Heading into 2021, the Higgs government announced its intention to freeze wages, vowing “to hold the line.” In late October, the government offered workers a paltry 2.25 percent wage increase over four years — well below the cost of living. Economists have forecasted inflation to approach 5 percent this year alone.
The premier also demanded pension cuts. Higgs’s government sought to add CUPE Local 1253 — representing school bus drivers and others — to the province’s “shared risk” pension scheme. This would exempt the province from the obligation of topping up underfunded pensions. The province’s hospital workers’ shared risk plan explicitly makes cost-of-living increases contingent on the plan’s “funded status.”
As the September 7 deadline approached, the government made it clear to CBC News that it had “contingency plans” in place in case of a strike. Across locals, workers voted 94 percent in favor of industrial action.
By early October, at least one local had gone on strike. By the end of the month, all locals had followed suit. As one observer noted on Twitter, “You can’t walk around Sackville NB today without stumbling into CUPE!”
On October 28, the NB Media Co-op reported that CUPE had set up fourteen strike headquarters and up to eight satellite sites across the province to coordinate picket lines and mobilize members. The union also used its provincial website to post a map detailing all picket line locations across the province, updated daily and with plans coordinated via Signal.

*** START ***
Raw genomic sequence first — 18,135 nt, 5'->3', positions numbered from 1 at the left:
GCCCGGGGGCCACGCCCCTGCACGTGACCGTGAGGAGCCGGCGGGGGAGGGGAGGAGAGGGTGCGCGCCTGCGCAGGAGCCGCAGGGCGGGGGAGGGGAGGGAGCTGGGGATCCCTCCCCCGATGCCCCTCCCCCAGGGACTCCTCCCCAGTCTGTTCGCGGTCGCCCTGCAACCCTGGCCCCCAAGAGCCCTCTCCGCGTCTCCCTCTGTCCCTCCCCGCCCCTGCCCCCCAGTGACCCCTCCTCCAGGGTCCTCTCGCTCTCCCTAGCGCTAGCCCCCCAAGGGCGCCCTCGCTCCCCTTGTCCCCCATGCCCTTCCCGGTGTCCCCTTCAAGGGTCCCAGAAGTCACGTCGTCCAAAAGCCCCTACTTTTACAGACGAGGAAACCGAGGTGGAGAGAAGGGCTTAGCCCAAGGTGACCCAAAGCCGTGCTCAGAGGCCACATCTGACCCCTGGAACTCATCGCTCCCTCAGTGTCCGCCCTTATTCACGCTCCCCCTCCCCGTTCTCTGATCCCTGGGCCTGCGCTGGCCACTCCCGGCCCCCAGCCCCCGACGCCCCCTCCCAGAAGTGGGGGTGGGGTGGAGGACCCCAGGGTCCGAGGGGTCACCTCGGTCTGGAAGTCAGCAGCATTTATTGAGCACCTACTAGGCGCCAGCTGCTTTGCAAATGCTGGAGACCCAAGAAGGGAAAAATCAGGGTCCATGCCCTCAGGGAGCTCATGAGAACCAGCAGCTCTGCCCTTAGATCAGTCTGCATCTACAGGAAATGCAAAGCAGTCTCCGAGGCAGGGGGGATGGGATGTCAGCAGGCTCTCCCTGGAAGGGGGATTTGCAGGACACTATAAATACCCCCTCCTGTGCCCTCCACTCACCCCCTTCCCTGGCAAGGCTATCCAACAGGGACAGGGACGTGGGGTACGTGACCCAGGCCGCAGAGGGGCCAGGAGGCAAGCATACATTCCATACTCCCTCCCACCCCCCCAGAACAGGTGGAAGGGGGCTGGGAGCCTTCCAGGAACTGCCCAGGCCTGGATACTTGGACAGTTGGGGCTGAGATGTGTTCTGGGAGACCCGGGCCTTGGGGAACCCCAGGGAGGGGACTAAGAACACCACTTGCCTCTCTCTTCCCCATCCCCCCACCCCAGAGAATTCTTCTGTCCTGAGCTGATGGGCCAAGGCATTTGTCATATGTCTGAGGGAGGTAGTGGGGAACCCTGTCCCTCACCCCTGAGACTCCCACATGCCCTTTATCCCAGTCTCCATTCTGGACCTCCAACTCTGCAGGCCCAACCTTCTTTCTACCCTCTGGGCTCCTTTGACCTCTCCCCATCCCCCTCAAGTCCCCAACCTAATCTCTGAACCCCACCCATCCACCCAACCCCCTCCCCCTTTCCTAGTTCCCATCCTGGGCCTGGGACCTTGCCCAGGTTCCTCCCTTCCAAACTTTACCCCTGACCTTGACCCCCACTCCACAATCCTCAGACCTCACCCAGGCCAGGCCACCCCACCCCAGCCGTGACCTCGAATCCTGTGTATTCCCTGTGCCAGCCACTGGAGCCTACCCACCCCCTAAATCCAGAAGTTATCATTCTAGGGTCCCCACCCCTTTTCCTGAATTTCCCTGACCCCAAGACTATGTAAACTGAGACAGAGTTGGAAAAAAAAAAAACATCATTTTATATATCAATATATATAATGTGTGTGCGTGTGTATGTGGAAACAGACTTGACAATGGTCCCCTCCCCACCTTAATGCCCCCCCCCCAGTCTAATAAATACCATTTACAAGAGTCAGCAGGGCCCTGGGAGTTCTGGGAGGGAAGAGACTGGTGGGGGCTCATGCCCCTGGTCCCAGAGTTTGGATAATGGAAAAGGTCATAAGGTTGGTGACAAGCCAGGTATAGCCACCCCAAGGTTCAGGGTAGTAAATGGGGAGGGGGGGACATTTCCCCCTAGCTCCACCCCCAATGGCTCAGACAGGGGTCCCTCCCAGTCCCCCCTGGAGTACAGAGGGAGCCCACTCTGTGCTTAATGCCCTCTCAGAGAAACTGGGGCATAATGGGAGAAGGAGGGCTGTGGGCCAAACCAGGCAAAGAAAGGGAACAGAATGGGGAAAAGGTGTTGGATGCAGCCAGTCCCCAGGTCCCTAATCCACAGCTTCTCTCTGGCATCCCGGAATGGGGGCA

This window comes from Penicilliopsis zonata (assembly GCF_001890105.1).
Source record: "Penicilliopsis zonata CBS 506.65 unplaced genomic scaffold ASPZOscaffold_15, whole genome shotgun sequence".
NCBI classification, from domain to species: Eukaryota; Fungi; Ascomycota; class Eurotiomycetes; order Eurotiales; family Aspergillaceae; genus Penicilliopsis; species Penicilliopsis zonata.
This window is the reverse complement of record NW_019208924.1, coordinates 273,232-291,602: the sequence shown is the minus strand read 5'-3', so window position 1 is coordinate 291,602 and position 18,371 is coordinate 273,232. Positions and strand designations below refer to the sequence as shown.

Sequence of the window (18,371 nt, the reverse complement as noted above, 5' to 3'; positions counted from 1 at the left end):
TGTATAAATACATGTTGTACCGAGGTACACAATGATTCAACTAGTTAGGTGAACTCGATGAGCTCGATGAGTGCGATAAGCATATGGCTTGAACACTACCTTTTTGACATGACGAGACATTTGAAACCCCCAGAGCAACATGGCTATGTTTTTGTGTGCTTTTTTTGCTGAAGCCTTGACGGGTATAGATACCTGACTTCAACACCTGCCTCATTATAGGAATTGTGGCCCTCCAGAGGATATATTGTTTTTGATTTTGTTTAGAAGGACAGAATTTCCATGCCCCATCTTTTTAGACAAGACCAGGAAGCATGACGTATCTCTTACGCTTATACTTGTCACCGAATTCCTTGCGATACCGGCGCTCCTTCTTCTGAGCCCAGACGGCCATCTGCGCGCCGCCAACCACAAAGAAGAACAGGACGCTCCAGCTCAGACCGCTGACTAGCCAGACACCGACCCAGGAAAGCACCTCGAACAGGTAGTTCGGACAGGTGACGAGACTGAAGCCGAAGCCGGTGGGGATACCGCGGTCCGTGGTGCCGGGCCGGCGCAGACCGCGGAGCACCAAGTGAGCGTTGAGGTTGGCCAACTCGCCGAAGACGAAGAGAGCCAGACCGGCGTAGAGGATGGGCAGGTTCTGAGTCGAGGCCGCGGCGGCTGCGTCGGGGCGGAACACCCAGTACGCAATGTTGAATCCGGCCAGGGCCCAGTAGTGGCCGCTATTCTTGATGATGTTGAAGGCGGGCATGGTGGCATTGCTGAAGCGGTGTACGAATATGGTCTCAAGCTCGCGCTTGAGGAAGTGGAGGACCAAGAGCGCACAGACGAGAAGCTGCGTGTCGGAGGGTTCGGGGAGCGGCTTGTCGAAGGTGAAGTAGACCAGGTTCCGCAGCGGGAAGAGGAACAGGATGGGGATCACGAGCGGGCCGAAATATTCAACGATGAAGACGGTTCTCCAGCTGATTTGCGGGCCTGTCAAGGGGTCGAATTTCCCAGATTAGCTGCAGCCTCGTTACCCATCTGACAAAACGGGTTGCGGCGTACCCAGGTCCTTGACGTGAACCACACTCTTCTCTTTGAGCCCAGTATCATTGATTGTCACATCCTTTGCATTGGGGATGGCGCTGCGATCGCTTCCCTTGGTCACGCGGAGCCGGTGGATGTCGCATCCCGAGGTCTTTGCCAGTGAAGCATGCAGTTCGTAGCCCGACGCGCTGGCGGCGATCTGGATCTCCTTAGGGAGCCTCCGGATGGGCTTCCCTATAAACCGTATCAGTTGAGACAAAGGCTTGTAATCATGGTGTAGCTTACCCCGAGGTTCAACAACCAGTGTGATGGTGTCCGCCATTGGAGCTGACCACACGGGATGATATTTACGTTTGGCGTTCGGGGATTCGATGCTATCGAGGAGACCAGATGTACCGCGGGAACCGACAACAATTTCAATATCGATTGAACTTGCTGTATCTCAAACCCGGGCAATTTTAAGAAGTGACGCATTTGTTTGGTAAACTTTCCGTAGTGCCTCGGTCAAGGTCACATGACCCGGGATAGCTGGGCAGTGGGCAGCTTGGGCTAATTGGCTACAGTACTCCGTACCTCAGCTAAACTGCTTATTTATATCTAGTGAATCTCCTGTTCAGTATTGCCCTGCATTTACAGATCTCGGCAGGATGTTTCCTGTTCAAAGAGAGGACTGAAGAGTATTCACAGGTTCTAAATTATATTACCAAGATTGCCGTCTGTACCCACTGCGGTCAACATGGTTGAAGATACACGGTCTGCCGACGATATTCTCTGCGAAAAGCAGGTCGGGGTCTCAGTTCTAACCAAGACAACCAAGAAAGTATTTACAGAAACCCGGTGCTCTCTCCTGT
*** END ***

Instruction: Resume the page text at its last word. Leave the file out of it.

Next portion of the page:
On October 31, the government locked out three thousand CUPE education workers. Polls, meanwhile, showed overwhelming public support for the workers. On November 2, at least five thousand frontline workers, community members, and supporters rallied outside the legislature on the session’s opening day. CTV News reported that the chants of CUPE members and supporters were audible from inside the legislature.
On November 5, the union held another press conference outside the government building. When Higgs appeared, he was confronted by CUPE members who admonished him for taking away their pensions. The union’s members were unsympathetic to his attempts to ease tensions.